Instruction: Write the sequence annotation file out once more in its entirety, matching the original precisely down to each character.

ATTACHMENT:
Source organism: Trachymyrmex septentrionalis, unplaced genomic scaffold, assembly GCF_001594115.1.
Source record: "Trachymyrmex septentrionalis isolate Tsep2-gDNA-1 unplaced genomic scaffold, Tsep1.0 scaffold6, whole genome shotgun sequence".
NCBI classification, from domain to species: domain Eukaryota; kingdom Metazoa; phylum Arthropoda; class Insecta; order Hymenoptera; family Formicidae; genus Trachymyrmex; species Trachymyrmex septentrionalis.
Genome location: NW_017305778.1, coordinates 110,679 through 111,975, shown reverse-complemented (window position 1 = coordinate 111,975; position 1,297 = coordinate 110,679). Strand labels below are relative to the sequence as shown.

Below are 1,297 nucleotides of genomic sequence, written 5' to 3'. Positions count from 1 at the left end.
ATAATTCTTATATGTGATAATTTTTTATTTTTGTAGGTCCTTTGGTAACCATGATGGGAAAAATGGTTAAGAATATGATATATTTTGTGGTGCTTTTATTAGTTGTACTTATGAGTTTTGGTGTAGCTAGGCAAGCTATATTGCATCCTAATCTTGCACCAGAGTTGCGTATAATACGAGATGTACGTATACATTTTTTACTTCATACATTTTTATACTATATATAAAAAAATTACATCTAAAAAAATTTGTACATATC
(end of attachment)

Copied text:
Source organism: Trachymyrmex septentrionalis, unplaced genomic scaffold, assembly GCF_001594115.1.
Source record: "Trachymyrmex septentrionalis isolate Tsep2-gDNA-1 unplaced genomic scaffold, Tsep1.0 scaffold6, whole genome shotgun sequence".
NCBI classification, from domain to species: domain Eukaryota; kingdom Metazoa; phylum Arthropoda; class Insecta; order Hymenoptera; family Formicidae; genus Trachymyrmex; species Trachymyrmex septentrionalis.
Genome location: NW_017305778.1, coordinates 110,679 through 111,975, shown reverse-complemented (window position 1 = coordinate 111,975; position 1,297 = coordinate 110,679). Strand labels below are relative to the sequence as shown.

Below are 1,297 nucleotides of genomic sequence, written 5' to 3'. Positions count from 1 at the left end.
ATAATTCTTATATGTGATAATTTTTTATTTTTGTAGGTCCTTTGGTAACCATGATGGGAAAAATGGTTAAGAATATGATATATTTTGTGGTGCTTTTATTAGTTGTACTTATGAGTTTTGGTGTAGCTAGGCAAGCTATATTGCATCCTAATCTTGCACCAGAGTTGCGTATAATACGAGATGTACGTATACATTTTTTACTTCATACATTTTTATACTATATATAAAAAAATTACATCTAAAAAAATTTGTACATATC